Carlsbad Receives Early College High Funding

Carlsbad Receives Early College High Funding Main Photo

1 Jan 2014

Las Cruces, NM - January 2014 - Gov. Susana Martinez announced four $100,000 grants Thursday to help start or expand early college high school programs in New Mexico.

Fourteen schools applied for the grant funding, which came from a Denver-based foundation. The chosen districts -- Gadsden, Carlsbad, Hobbs and Albuquerque -- are "exactly" where these programs need to be, Martinez said.

"This is a model to export throughout the entire state for the sake of our kids and the well being of our economy," Martinez told the crowd gathered at Arrowhead Park Early College High School, the first such program in the state.

The governor has visited APECHS in the past and repeatedly advocated for similar programs.

Grant recipients

Gadsden will use the funds to purchase technology for its Early College High School, which currently has 67 freshmen and sophomores.

The district hopes to purchase electronic polling systems, dual touchscreen board, laptops for classrooms and science materials.

Teachers currently "borrow and steal" technology from each other, said administrative intern Gema Salcedo, who oversees the early college high school program.

"We're in a very small community, and having that technology will open them up to what's out there," she said.

The Carlsbad school district will hire a principal to run the program and begin recruiting students and teachers with the grant, Kelli Barta, director of secondary education, said.

The district is partnering with New Mexico State University-Carlsbad and will use the university's facilities, she said. The early college program will focus on health and pre-engineering, as well as offering students the option of earning a certificate in mine maintenance.

The booming oil and gas industry in the region has encouraged students to leave school and join the workforce, she said. Positions like those in health care are left vacant, and the demand for trained workers in oil, gas and mining industries still isn't being met, she said.

"As an industry partner, we understand that this is the future of not only the education system but also the recruiting pipeline to fill positions in our industry," said Tonk Chester, human resources manager with mining company Mosaic, which operates in Carlsbad and is partnering with the school district on the initiative. "If we don't support these types of initiatives, we'll have to recruit people (outside of Carlsbad) that we don't know."

Hobbs school district will use the grant to start an early college high school with New Mexico Junior College. The district hopes to include students from throughout Lea County, providing busing to and from Lovington, Eunice, Tatum and Jal as well as Hobbs, Associate Superintendent Eppie Calderón said.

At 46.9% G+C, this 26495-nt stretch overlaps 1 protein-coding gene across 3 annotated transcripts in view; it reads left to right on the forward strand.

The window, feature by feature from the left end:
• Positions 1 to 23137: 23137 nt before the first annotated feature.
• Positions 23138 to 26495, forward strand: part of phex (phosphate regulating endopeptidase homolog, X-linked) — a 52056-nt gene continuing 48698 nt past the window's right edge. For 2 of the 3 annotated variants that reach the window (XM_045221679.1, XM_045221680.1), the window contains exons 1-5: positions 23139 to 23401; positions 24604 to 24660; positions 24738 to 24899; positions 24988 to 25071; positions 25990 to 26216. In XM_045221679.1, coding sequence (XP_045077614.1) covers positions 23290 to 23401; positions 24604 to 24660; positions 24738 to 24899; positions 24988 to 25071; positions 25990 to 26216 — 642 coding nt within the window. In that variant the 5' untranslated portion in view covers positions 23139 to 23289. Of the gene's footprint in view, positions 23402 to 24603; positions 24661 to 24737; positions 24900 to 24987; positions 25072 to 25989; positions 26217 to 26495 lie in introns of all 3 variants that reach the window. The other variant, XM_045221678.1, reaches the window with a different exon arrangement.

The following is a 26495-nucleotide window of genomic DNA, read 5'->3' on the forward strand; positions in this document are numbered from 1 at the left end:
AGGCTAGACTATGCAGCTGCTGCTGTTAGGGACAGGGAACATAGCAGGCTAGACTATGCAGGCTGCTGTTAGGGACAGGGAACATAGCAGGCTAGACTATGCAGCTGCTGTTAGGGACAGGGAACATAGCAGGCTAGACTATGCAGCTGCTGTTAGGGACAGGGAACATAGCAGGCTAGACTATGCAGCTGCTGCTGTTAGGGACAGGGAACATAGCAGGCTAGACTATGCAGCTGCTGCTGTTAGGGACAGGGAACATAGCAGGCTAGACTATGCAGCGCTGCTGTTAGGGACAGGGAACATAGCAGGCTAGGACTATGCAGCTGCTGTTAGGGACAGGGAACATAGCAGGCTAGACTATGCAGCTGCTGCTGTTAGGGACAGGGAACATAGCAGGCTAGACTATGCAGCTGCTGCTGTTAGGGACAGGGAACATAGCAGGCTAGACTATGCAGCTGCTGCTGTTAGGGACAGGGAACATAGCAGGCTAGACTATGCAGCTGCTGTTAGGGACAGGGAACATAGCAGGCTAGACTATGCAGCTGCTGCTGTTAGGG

The school would use facilities on the junior college campus. The district hopes to open the program this August, but it is still in the planning stages, Calderón said.

"This money will help us get it started," he said.

Albuquerque Public Schools will establish the College and Career High School on the Central New Mexico Community College campus.

There will be nearly a dozen early college high school programs in the state by the end of the year with the help of this grant, Martinez said.

The Denver-based Daniels Fund awarded $500,000 to The Bridge of Southern New Mexico, which vetted the applicants. The remaining $100,000 will help cover unforseen expenses, The Bridge CEO Stacie Allen said.

Districts are required to partner with local colleges and businesses to develop their schools, following APECHS' model.


School and public officials lauded the benefits of early college high schools throughout the morning.

The programs aim to prepare students to have the maturity and skills they need to be successful in college and the workforce, officials said.

"This skill is all about employability," Allen said. "Why do we go to school? To get a job."

Students begin earning college credit as early as their freshman year.

"At the age of 15, they had already done what no one in their family had done," Salcedo said.

Freshman Jacob Dickens, 15, approached Martinez after the press conference and received a hug.

"I think it's a great idea to make more of these schools," he told her, later adding, "Everyone should have this opportunity."

At Arrowhead Park ECHS, more than 78 percent of third-year students tested proficient or above in reading, compared with 55 percent statewide, according to state data the Sun-News analyzed. In math, 67 percent tested proficient or above, compared with 42 percent statewide.

Eighty percent of the students will have earned an associate degree or community college certificate by May, when the first class of seniors graduates, Las Cruces Superintendent Stan Rounds said. Half of the students will have two associate degrees while three will have three degrees, he said.

Every student can succeed under the model, he said.

More than half of the students at LCPS' and Gadsden's early college programs are first-generation college students, officials said.

"These aren't kids where you take the cream of the crop and bring them in and declare victory," Rounds told the crowd.

Freshman MacKenzie Jackson, 14, said she chose to attend APECHS because it will get her "so far ahead."

"I want to be a psychiatrist and they require a lot of schooling," she said. "And I thought two years of that would be great."